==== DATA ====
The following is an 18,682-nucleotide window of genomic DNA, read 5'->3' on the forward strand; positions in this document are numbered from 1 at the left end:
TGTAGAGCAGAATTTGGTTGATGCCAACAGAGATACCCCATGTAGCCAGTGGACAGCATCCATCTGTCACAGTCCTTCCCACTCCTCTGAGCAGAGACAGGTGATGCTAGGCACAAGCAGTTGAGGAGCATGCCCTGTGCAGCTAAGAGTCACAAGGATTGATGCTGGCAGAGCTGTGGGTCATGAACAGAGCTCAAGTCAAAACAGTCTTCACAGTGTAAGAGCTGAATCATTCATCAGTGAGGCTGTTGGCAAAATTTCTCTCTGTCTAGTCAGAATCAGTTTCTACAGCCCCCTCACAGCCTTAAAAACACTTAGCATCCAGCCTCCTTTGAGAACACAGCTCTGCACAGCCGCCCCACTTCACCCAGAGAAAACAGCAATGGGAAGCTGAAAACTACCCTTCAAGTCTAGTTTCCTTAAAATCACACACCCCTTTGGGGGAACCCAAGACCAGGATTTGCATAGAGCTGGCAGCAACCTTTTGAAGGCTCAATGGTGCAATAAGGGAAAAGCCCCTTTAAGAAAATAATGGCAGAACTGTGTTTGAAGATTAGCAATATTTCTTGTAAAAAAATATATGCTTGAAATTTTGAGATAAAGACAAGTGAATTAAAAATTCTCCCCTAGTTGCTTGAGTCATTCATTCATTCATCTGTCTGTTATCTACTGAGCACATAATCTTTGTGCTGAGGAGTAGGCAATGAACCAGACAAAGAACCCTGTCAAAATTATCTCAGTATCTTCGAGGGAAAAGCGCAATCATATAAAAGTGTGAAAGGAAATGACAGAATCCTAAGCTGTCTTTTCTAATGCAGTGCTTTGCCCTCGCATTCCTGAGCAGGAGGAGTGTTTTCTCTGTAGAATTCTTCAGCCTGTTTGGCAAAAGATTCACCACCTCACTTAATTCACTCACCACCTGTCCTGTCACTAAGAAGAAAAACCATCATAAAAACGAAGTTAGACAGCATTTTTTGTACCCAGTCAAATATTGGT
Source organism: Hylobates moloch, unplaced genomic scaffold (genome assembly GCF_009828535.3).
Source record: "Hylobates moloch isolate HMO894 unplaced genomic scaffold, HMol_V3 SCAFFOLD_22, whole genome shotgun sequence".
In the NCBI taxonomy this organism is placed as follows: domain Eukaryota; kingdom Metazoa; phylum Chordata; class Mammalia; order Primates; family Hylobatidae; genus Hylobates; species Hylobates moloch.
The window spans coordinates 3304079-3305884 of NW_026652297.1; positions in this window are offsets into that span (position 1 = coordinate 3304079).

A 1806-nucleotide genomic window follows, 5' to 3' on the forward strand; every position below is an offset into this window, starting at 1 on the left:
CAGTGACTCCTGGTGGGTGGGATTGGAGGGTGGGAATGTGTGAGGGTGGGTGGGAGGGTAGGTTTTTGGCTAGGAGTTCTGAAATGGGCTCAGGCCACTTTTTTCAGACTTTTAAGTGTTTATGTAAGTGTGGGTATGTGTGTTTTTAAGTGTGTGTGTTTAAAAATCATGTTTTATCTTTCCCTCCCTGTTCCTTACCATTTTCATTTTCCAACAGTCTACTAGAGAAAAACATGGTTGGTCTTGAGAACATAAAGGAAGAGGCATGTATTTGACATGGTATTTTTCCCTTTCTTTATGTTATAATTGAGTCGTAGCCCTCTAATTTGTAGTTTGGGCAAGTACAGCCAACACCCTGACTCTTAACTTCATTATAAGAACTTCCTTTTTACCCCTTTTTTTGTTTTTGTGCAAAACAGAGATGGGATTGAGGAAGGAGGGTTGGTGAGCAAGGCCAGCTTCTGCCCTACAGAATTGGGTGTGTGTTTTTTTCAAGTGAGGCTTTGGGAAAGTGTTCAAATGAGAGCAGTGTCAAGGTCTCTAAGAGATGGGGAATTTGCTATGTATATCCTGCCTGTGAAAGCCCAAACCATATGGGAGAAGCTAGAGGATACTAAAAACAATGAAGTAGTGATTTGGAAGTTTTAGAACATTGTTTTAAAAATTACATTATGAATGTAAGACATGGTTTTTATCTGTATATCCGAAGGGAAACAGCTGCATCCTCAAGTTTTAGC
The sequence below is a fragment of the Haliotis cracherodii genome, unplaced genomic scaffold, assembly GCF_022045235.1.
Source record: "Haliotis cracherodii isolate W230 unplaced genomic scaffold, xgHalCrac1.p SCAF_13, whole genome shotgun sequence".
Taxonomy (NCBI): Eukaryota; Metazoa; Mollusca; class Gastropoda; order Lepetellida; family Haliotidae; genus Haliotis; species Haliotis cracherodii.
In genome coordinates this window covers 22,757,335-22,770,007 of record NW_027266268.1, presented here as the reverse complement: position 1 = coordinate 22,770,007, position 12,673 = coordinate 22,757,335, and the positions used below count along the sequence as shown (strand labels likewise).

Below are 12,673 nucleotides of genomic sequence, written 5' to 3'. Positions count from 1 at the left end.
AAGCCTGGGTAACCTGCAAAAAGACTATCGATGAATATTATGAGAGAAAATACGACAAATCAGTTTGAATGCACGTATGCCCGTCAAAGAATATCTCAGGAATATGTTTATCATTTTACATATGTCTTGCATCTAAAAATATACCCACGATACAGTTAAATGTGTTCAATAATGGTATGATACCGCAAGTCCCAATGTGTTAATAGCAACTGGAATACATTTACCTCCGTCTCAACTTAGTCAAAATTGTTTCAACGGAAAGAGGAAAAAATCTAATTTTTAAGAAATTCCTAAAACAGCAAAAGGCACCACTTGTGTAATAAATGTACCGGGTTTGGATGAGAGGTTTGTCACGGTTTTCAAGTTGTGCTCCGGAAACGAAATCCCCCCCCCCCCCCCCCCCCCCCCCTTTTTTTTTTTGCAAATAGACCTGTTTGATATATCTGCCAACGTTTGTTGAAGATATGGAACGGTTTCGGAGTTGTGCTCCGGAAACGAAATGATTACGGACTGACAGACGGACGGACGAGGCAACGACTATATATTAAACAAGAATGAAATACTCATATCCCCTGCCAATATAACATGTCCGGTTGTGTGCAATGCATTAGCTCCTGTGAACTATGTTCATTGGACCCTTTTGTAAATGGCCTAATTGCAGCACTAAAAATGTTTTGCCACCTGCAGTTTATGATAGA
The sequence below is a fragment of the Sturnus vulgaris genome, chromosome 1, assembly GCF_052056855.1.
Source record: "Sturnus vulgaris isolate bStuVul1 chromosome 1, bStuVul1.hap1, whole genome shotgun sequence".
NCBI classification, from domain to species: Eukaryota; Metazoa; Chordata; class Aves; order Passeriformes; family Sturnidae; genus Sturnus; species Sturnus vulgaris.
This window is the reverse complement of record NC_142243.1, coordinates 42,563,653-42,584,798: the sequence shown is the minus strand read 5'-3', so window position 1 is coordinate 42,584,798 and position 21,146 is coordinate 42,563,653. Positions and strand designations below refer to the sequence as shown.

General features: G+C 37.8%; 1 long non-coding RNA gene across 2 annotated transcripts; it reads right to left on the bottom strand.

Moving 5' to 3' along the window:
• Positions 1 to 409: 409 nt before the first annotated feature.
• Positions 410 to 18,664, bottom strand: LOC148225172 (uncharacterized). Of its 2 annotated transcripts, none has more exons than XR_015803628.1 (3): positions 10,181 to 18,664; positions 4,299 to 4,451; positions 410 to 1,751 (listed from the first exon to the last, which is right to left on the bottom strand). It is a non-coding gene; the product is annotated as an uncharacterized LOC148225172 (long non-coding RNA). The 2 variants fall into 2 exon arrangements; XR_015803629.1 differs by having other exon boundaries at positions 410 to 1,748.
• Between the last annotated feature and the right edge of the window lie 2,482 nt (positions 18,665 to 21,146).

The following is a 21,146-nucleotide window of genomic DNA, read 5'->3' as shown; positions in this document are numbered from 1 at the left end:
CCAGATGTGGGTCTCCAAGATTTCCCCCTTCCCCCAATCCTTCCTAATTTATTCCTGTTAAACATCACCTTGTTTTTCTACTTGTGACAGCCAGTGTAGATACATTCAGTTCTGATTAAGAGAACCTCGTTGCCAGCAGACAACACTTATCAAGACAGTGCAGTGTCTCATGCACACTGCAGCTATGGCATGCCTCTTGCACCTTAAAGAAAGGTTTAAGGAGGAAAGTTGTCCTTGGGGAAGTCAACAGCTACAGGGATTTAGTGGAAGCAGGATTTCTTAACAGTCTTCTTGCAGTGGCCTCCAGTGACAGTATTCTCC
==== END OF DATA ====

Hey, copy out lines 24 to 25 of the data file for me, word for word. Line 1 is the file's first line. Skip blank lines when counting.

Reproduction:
The following is a 21,146-nucleotide window of genomic DNA, read 5'->3' as shown; positions in this document are numbered from 1 at the left end:
CCAGATGTGGGTCTCCAAGATTTCCCCCTTCCCCCAATCCTTCCTAATTTATTCCTGTTAAACATCACCTTGTTTTTCTACTTGTGACAGCCAGTGTAGATACATTCAGTTCTGATTAAGAGAACCTCGTTGCCAGCAGACAACACTTATCAAGACAGTGCAGTGTCTCATGCACACTGCAGCTATGGCATGCCTCTTGCACCTTAAAGAAAGGTTTAAGGAGGAAAGTTGTCCTTGGGGAAGTCAACAGCTACAGGGATTTAGTGGAAGCAGGATTTCTTAACAGTCTTCTTGCAGTGGCCTCCAGTGACAGTATTCTCC